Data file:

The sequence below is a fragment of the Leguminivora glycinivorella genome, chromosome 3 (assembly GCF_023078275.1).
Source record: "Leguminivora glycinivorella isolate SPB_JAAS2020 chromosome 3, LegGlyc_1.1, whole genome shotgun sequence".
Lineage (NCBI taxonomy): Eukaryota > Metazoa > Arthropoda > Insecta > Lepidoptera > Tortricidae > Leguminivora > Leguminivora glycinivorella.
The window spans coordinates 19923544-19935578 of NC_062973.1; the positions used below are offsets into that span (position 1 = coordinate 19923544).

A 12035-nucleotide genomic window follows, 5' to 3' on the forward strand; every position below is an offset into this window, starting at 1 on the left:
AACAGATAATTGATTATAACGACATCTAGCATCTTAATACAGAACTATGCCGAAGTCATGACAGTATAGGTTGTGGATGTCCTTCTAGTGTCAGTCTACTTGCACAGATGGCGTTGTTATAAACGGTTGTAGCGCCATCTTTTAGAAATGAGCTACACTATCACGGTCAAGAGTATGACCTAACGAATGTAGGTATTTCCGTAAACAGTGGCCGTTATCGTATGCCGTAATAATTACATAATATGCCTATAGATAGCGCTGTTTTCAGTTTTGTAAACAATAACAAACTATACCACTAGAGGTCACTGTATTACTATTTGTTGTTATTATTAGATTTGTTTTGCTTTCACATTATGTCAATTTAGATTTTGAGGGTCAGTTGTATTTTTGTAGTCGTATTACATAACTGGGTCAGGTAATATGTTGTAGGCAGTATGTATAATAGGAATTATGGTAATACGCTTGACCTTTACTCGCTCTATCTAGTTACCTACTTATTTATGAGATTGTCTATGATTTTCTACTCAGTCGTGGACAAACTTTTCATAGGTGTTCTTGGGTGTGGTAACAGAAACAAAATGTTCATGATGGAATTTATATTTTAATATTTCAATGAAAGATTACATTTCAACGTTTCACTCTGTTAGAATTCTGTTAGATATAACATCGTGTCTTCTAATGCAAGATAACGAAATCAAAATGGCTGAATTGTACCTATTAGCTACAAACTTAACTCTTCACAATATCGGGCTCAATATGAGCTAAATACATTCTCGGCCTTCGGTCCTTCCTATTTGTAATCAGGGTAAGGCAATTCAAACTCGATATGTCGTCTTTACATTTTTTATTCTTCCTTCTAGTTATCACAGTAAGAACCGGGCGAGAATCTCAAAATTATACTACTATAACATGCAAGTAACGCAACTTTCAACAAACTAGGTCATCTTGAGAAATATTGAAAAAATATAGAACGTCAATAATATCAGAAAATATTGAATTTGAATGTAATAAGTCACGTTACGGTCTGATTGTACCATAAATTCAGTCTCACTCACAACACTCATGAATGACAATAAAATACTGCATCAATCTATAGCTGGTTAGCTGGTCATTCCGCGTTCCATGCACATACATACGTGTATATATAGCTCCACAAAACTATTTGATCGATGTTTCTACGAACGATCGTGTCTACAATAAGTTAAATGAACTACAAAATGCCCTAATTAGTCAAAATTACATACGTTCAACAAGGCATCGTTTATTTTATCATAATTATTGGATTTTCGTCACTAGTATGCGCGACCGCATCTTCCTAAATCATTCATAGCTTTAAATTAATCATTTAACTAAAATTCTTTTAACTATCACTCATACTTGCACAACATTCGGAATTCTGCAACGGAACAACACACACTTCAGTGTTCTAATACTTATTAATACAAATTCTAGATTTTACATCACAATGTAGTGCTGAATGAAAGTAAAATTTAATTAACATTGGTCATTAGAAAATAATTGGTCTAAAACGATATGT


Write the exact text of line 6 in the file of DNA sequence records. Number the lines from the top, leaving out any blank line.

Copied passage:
AACAGATAATTGATTATAACGACATCTAGCATCTTAATACAGAACTATGCCGAAGTCATGACAGTATAGGTTGTGGATGTCCTTCTAGTGTCAGTCTACTTGCACAGATGGCGTTGTTATAAACGGTTGTAGCGCCATCTTTTAGAAATGAGCTACACTATCACGGTCAAGAGTATGACCTAACGAATGTAGGTATTTCCGTAAACAGTGGCCGTTATCGTATGCCGTAATAATTACATAATATGCCTATAGATAGCGCTGTTTTCAGTTTTGTAAACAATAACAAACTATACCACTAGAGGTCACTGTATTACTATTTGTTGTTATTATTAGATTTGTTTTGCTTTCACATTATGTCAATTTAGATTTTGAGGGTCAGTTGTATTTTTGTAGTCGTATTACATAACTGGGTCAGGTAATATGTTGTAGGCAGTATGTATAATAGGAATTATGGTAATACGCTTGACCTTTACTCGCTCTATCTAGTTACCTACTTATTTATGAGATTGTCTATGATTTTCTACTCAGTCGTGGACAAACTTTTCATAGGTGTTCTTGGGTGTGGTAACAGAAACAAAATGTTCATGATGGAATTTATATTTTAATATTTCAATGAAAGATTACATTTCAACGTTTCACTCTGTTAGAATTCTGTTAGATATAACATCGTGTCTTCTAATGCAAGATAACGAAATCAAAATGGCTGAATTGTACCTATTAGCTACAAACTTAACTCTTCACAATATCGGGCTCAATATGAGCTAAATACATTCTCGGCCTTCGGTCCTTCCTATTTGTAATCAGGGTAAGGCAATTCAAACTCGATATGTCGTCTTTACATTTTTTATTCTTCCTTCTAGTTATCACAGTAAGAACCGGGCGAGAATCTCAAAATTATACTACTATAACATGCAAGTAACGCAACTTTCAACAAACTAGGTCATCTTGAGAAATATTGAAAAAATATAGAACGTCAATAATATCAGAAAATATTGAATTTGAATGTAATAAGTCACGTTACGGTCTGATTGTACCATAAATTCAGTCTCACTCACAACACTCATGAATGACAATAAAATACTGCATCAATCTATAGCTGGTTAGCTGGTCATTCCGCGTTCCATGCACATACATACGTGTATATATAGCTCCACAAAACTATTTGATCGATGTTTCTACGAACGATCGTGTCTACAATAAGTTAAATGAACTACAAAATGCCCTAATTAGTCAAAATTACATACGTTCAACAAGGCATCGTTTATTTTATCATAATTATTGGATTTTCGTCACTAGTATGCGCGACCGCATCTTCCTAAATCATTCATAGCTTTAAATTAATCATTTAACTAAAATTCTTTTAACTATCACTCATACTTGCACAACATTCGGAATTCTGCAACGGAACAACACACACTTCAGTGTTCTAATACTTATTAATACAAATTCTAGATTTTACATCACAATGTAGTGCTGAATGAAAGTAAAATTTAATTAACATTGGTCATTAGAAAATAATTGGTCTAAAACGATATGT